Sun + Joyent + Facebook · [This is one of four pieces of Sun news from last week; I actually got to make the announcements at OSCON but was too busy to blog]. The news is that we’re partnering with Joyent to offer one year’s free hosting for Facebook apps. I don’t really understand the Facebook-app ecosystem, but anything that reduces the barrier to entry has to be good, right?
OpenSSO and Enterprisey Open Source · [This is one of four pieces of Sun news from last week; I actually got to make the announcements at OSCON but was too busy to blog]. A couple of years ago, Sun’s software group launched the OpenSSO project, the open-source version of our big comprehensive suite of identity-management tools. Now, that project is a supported Sun product: OpenSSO Express. I don’t understand the software deeply enough to say anything authoritative about it, but the pricing-and-support model is interesting ...
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Sun Web Stack · [This is one of four pieces of Sun news from last week; I actually got to make the announcements at OSCON but was too busy to blog]. The Sun Web Stack, shipping later this year, is an agglomeration of Web stuff (“Formerly known as CoolStack, also known as LAMP/SAMP”), and a fully-supported Sun product on both Solaris and GNU/Linux. Read on for details and discussion; this raises some interesting issues ...
Mike vs. Dave · This is gripping stuff. Today, Sun’s chief counsel Mike Dillon blogged a blow-by-blow report on our in-progress litigation with NetApp. The story of the case is pretty interesting, but the fact that a major corporation’s Chief Counsel is blogging it in real-time is ground-breaking, I think. Just as interesting is the only-slightly-redacted declaration by NetApp’s Dave Hitz (PDF), filed in the case, that Mike linked to. It’s a remarkably unvarnished take on the issues facing closed-source vendors with a portfolio of software patents in the era of Open Source. Wow.
Whatever One · I spent most of Monday at CommunityOne, and it makes me wonder about the future of JavaOne ...
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Sssssssssssssssssssssssun · As anybody who watches this space knows, we’ve been pouring increasing amounts of love on dynamic languages recently. Well, er, on Ruby, to be precise. But you know, Ruby’s not the only game in town. So, as of this morning, noted Pythonista Ted Leung and Jython lead Frank Wierzbicki are joining Sun ...
That Was Quick · Wow, the Sun-MySQL deal just closed. That’s amazingly quick work for a corporate transaction of this size. Mind you, our Chief Counsel crushes patent trolls before breakfast. Now we can actually start sharing the nefarious plots we’ve been cooking up for Sun+MySQL; I hope those guys have been hatching some too.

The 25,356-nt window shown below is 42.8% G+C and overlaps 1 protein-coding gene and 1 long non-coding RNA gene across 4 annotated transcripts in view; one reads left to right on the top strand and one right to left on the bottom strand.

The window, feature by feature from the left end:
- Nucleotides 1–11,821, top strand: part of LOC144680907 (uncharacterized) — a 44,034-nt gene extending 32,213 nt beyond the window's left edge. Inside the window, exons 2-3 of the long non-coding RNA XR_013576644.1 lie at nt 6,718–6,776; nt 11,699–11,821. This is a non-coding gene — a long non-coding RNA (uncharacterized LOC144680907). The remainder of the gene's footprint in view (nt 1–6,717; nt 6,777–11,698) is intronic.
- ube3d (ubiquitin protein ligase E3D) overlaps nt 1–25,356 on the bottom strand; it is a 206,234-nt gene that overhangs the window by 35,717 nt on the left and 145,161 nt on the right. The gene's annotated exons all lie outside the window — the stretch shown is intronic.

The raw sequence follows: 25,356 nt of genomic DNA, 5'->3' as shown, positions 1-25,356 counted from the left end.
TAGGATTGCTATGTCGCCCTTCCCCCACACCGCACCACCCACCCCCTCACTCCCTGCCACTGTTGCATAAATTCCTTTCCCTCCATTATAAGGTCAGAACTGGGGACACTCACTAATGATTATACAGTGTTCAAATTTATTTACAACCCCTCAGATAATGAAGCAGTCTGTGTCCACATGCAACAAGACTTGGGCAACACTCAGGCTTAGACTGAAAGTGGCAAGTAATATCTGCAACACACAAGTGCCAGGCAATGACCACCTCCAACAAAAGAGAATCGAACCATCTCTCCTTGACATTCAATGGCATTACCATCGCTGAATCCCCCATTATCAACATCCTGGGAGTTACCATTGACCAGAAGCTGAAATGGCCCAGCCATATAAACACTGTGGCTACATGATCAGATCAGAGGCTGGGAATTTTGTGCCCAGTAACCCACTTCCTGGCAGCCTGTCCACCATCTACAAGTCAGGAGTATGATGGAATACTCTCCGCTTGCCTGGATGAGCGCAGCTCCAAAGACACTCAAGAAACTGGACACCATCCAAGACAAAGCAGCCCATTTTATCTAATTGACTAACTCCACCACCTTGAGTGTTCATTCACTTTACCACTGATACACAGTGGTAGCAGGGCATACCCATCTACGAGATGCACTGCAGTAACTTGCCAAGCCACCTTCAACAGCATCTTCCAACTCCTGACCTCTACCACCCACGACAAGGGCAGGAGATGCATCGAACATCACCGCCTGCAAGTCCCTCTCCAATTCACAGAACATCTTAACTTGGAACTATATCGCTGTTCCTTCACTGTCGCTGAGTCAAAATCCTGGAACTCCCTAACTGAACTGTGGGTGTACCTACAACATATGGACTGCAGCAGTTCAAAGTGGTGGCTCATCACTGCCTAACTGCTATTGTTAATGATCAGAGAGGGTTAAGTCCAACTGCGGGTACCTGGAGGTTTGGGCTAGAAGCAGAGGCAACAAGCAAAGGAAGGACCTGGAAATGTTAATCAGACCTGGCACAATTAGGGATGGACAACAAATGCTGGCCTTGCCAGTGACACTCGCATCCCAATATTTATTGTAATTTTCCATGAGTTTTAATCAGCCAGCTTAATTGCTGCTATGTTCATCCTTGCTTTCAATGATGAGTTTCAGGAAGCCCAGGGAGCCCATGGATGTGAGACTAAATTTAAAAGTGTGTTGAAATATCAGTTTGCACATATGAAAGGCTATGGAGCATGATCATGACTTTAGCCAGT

Hey, Nick! · There’s this guy named Nick Kew whom I’d never heard of till last year, when I started working on mod-atom. He’s one of the core httpd gurus, and wrote the book on Apache Modules, which is what mod-atom is. So he politely tolerated a flurry of clueless-newbie questions from me, and I feel guilty that I didn’t buy the book. Anyhow, he’s just come to work for Sun. I’ve already told him gleefully that I shall now feel guilt-free about the questions. But seriously, it makes me happy to be bringing some more httpd expertise on board, given that it’s perhaps the single most important software component of the whole World Wide Web. Welcome aboard, Nick!
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Launch Party Vancouver Jan. 25 · There’ll be geeks, VCs, hangers-on, and good times, all at the Launch Party Vancouver 3 this Friday at the notorious Lamplighter. And there really is going to be a launch: Sun’s Startup Essentials will be doing its Canadian launch. That’s a program that’s easy to understand. Be less than four years old. Have less than 150 employees. Get cheap hardware. I’ve got a gig in Austin that day and even though I free up in the morning, will have trouble getting home for the party. Pfui.
On MySQL · They’re joining the family. Surprise! Oh, yes. What a no-brainer ...
The T2 Servers · These T5x20 servers we’re announcing today are a big deal. My bet is that they end up making Sun a lot of money; but on the way, they’re going to bring the whole server business (not just Sun’s piece of it) face to face with some real disruption ...
Website Gems · It’s hard for corporate Web sites to be interesting. My feeling is that generally, you’d like them to make it easy for people to find what they need, and otherwise get out of the way. Having said that, there are two Sun-Web things that, just in the last week, gave me a big smile. First, FOSS Open Hardware Documentation. One of the major obstacles faced by the people who build Free and Open-Source operating systems (i.e. us, the penguinistas, and the BSDers) is getting the hardware builders to publish specs; historically, they’ve been frightened of those weird open-source hippies. Well, we’re a hardware builder, and that page is trying to aggregate all the specs that kernel-builders might need. Simon Phipps tells me that this is a big job, with lots of legal due-diligence, and it’ll never be complete. But at least a good start. Second, check out this screencast about wikis.sun.com. When this went by in the internal email I skipped it—who’d watch a screencast about a wiki? But hey, it’s good, check it out.